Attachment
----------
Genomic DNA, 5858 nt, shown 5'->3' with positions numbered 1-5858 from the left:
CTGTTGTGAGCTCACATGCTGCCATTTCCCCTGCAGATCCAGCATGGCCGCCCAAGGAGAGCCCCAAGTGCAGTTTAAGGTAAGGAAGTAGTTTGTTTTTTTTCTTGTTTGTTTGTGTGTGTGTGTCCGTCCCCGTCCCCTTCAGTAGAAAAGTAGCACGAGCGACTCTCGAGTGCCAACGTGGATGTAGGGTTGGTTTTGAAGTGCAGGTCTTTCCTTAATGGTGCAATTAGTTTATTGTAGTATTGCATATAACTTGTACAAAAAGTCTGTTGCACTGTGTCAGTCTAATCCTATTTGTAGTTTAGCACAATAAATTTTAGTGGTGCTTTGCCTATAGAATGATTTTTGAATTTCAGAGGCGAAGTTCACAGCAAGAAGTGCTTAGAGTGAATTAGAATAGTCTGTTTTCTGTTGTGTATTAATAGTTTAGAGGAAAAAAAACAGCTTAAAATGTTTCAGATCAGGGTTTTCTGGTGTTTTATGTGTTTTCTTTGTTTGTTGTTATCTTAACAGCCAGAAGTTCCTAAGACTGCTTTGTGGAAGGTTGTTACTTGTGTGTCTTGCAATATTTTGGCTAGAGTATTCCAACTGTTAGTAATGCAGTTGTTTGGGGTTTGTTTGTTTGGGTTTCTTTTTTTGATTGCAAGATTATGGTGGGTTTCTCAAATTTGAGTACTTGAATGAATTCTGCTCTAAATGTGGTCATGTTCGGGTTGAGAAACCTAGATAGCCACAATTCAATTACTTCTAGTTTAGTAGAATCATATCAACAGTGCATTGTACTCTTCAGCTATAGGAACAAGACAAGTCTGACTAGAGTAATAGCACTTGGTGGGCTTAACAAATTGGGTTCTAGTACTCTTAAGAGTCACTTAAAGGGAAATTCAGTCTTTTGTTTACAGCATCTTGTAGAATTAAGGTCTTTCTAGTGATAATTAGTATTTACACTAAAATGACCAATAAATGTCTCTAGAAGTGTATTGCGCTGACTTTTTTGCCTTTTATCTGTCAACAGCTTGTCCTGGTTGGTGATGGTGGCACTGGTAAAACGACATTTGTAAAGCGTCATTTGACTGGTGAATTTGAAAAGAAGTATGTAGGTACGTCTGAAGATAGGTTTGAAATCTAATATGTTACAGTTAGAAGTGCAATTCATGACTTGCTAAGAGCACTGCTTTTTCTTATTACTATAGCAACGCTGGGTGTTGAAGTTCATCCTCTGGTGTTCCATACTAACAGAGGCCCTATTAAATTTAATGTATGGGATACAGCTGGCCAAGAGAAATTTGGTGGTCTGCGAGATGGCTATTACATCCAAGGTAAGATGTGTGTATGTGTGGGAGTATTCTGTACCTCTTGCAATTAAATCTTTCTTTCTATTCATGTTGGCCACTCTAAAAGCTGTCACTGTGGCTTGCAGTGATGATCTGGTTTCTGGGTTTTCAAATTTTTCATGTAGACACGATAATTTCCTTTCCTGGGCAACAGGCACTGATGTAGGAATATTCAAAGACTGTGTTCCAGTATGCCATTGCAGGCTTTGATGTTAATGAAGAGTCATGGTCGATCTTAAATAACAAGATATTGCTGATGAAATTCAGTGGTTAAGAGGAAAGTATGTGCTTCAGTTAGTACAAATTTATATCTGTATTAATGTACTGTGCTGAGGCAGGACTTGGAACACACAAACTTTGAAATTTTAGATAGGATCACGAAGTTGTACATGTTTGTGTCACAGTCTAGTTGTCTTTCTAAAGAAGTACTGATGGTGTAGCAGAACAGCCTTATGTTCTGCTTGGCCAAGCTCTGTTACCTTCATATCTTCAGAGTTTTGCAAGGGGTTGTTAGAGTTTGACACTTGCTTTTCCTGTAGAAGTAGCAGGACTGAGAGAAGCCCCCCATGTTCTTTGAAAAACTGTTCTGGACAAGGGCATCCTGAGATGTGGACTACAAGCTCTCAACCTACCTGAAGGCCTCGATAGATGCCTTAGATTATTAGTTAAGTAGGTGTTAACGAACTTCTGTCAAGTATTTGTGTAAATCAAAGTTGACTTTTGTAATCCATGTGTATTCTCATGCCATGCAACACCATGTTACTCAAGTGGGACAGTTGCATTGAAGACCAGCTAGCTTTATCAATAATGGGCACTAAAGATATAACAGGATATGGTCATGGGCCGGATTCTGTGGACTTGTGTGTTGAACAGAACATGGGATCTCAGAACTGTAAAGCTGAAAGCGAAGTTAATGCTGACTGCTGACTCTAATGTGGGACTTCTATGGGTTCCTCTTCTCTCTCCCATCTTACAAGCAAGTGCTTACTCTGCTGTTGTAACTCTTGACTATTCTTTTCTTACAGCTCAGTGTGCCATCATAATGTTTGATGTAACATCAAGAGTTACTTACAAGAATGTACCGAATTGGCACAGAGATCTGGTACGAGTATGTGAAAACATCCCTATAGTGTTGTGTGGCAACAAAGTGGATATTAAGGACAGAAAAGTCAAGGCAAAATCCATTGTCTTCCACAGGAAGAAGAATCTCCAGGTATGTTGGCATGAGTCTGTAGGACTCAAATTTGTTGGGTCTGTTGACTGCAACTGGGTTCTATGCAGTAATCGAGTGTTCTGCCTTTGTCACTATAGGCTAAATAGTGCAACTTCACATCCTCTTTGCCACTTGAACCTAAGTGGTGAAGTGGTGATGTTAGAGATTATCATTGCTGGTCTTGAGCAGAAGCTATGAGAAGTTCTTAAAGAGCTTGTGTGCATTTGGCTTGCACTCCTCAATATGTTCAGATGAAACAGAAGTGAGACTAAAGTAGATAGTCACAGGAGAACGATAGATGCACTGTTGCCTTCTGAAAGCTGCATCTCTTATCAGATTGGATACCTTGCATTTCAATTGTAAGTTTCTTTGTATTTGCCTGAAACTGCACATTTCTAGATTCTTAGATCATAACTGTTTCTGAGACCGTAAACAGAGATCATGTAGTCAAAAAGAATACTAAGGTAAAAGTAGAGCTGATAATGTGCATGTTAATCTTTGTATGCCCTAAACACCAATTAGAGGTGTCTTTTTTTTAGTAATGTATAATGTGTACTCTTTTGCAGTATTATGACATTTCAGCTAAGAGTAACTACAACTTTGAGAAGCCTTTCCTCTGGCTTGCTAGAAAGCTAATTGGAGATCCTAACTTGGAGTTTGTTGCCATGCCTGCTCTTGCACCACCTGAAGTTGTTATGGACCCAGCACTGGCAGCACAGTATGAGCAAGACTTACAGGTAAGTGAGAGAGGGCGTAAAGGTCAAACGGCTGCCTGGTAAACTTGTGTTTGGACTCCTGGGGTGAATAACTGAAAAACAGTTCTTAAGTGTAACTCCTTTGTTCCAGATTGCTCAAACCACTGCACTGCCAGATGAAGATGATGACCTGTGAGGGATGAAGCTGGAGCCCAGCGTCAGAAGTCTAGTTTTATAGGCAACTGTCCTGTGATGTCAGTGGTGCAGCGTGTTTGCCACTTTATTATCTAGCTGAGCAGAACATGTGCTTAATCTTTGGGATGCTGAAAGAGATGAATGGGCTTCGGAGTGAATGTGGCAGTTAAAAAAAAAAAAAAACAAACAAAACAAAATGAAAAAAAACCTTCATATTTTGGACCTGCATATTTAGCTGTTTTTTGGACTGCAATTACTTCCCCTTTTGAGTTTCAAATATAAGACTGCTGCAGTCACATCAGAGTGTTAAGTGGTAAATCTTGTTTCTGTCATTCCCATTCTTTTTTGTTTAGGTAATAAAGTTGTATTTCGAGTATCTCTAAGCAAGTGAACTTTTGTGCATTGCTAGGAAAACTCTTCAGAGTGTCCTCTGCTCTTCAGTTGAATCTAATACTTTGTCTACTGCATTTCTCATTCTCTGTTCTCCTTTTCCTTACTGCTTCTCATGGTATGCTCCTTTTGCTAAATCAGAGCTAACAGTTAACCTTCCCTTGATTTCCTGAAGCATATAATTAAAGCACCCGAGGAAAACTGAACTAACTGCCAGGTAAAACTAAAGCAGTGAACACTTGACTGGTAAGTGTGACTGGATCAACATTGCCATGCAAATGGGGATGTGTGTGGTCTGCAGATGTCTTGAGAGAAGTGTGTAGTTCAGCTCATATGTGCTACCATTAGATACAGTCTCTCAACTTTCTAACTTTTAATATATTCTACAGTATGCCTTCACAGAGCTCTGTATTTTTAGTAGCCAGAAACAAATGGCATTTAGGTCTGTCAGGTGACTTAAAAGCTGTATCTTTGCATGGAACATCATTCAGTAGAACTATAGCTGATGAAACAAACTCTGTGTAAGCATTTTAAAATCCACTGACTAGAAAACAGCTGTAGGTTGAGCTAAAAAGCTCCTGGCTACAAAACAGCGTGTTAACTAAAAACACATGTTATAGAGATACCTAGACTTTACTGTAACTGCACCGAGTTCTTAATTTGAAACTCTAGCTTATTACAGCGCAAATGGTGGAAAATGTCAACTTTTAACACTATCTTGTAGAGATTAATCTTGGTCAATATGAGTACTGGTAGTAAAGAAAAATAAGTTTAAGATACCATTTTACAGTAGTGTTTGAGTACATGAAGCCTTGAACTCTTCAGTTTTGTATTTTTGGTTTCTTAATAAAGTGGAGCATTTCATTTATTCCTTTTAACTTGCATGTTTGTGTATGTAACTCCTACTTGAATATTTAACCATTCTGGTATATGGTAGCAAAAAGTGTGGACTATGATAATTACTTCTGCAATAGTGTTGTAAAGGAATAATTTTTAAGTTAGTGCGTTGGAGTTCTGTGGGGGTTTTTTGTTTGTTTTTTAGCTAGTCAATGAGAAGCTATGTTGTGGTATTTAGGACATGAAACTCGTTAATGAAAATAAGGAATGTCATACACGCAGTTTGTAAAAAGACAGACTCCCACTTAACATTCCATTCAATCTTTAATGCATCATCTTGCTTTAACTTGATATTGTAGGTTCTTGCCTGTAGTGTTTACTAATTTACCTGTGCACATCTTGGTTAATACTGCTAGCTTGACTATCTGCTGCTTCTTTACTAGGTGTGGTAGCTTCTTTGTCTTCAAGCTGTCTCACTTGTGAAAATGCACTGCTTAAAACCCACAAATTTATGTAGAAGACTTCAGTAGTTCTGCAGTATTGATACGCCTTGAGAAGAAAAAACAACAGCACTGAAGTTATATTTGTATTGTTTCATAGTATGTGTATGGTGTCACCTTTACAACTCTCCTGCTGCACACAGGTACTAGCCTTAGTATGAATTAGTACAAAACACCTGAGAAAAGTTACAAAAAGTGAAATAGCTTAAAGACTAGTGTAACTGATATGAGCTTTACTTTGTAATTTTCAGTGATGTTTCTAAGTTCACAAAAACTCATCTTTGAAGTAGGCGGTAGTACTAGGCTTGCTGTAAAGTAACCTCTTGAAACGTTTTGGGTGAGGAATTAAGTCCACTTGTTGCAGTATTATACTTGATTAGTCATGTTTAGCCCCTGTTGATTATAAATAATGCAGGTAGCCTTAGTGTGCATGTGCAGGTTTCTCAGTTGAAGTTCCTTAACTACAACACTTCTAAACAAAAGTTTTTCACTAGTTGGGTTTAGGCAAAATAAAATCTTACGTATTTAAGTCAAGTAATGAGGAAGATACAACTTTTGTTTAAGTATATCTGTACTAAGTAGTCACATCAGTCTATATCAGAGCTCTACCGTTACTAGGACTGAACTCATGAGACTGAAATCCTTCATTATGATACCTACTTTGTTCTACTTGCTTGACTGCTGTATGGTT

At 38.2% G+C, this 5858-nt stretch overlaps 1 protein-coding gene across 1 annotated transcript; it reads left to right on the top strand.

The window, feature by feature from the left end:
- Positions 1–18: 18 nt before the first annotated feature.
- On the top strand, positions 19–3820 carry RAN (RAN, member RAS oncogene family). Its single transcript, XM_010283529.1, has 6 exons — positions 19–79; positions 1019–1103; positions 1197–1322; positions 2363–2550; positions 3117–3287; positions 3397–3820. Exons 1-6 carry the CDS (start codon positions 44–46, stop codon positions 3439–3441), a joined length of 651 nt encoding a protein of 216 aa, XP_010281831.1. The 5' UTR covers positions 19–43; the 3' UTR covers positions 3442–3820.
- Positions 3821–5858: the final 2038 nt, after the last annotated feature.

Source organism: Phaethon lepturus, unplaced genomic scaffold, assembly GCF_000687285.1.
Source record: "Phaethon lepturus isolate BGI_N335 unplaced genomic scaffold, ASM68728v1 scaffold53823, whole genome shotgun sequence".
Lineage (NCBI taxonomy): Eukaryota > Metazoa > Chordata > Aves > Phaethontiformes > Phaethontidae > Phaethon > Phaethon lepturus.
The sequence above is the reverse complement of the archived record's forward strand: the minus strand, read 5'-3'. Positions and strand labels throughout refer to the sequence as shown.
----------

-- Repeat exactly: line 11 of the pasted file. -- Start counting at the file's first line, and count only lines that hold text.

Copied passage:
The sequence above is the reverse complement of the archived record's forward strand: the minus strand, read 5'-3'. Positions and strand labels throughout refer to the sequence as shown.